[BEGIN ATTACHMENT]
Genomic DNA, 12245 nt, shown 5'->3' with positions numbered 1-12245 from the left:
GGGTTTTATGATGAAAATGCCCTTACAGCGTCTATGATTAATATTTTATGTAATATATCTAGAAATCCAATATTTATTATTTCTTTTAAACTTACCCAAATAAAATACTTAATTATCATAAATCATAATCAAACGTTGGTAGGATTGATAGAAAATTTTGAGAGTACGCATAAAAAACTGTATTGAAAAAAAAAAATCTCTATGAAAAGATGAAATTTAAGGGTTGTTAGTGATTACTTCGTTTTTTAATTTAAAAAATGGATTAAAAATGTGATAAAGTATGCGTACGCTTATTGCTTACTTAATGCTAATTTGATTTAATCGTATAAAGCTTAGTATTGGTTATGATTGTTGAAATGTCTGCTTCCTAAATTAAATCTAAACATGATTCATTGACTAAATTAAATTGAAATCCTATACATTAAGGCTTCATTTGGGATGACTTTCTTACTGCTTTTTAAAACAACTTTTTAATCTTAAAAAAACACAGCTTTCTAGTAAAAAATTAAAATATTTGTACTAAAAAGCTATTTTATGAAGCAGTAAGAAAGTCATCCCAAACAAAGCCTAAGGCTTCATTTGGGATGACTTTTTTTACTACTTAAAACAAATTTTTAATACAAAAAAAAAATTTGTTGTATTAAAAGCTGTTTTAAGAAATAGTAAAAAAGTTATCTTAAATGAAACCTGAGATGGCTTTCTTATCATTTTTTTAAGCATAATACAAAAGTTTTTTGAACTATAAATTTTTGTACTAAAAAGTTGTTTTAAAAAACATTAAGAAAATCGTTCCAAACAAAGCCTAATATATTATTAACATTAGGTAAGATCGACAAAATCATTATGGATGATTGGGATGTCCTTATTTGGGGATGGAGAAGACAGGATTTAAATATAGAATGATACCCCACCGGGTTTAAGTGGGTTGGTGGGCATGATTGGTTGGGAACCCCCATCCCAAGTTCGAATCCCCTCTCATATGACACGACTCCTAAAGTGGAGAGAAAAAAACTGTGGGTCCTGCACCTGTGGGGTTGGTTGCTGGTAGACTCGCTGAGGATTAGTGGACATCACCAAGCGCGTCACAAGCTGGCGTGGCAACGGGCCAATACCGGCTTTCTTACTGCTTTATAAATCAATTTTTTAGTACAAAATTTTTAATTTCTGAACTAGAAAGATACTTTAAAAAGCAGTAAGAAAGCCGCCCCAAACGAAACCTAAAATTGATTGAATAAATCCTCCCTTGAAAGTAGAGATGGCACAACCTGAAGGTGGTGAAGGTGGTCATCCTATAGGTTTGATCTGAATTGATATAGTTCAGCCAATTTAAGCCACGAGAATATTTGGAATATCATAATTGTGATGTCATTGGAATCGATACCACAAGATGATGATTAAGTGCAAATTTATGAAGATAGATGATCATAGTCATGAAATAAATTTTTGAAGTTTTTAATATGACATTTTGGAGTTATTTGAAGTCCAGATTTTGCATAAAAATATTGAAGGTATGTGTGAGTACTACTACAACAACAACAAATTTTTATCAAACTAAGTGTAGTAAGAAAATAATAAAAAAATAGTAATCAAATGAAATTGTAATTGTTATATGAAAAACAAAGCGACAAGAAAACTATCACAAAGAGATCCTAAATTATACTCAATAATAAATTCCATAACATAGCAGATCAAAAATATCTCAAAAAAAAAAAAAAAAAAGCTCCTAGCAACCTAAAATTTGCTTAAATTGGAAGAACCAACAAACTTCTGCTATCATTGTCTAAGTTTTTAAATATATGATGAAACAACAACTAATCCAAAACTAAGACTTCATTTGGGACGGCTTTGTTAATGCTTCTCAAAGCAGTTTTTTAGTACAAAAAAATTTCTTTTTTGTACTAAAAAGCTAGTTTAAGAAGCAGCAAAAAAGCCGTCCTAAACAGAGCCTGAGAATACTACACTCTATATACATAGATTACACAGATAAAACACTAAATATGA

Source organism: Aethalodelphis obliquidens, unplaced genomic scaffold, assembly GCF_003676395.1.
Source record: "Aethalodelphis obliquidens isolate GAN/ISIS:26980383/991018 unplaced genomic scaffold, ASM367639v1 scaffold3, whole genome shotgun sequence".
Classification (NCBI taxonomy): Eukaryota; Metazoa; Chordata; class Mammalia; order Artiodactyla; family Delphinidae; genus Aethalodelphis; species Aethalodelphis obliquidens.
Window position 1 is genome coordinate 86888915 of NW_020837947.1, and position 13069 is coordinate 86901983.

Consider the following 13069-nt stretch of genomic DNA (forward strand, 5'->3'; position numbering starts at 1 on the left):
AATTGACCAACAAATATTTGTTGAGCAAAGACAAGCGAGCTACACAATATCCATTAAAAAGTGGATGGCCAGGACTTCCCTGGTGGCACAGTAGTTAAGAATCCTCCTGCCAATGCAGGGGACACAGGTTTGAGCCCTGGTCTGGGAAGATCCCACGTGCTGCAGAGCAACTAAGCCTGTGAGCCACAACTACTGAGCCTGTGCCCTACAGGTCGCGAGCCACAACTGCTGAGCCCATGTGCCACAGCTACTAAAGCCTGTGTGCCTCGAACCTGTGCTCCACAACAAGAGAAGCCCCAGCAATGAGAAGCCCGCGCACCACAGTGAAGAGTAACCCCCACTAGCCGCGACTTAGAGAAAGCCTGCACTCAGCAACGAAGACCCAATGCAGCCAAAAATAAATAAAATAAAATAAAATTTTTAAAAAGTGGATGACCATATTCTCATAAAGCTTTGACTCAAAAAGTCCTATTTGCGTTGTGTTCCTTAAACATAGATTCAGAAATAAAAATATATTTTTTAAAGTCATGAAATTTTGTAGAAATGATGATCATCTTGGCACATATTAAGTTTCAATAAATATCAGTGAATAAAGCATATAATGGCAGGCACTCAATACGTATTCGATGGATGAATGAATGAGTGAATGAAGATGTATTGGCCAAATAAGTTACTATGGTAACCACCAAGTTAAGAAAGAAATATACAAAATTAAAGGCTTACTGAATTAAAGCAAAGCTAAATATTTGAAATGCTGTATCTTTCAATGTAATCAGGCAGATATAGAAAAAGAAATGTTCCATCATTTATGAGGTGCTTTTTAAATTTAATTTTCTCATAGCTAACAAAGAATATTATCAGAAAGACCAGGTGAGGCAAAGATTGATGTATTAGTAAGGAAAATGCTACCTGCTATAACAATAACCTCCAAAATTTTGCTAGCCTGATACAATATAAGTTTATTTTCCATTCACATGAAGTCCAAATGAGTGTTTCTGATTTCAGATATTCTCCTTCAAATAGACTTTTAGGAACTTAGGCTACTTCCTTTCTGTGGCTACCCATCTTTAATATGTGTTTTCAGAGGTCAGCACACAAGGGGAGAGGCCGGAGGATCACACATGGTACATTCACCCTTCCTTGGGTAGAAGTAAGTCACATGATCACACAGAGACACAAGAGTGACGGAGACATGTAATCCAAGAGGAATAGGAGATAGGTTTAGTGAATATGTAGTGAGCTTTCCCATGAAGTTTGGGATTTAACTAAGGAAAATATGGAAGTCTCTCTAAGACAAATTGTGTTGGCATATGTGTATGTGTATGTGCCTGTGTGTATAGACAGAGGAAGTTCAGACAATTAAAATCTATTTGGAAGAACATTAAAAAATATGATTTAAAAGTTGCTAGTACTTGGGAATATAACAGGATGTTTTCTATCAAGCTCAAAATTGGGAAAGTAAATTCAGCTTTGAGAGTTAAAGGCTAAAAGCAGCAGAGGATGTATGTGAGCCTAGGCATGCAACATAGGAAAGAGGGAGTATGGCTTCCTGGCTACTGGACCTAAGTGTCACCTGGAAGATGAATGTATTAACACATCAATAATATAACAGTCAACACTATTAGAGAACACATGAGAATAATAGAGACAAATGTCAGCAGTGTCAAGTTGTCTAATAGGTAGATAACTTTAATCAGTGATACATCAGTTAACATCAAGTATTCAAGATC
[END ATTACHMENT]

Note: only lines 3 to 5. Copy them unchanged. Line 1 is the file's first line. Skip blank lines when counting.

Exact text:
Source organism: Aethalodelphis obliquidens, unplaced genomic scaffold, assembly GCF_003676395.1.
Source record: "Aethalodelphis obliquidens isolate GAN/ISIS:26980383/991018 unplaced genomic scaffold, ASM367639v1 scaffold3, whole genome shotgun sequence".
Classification (NCBI taxonomy): Eukaryota; Metazoa; Chordata; class Mammalia; order Artiodactyla; family Delphinidae; genus Aethalodelphis; species Aethalodelphis obliquidens.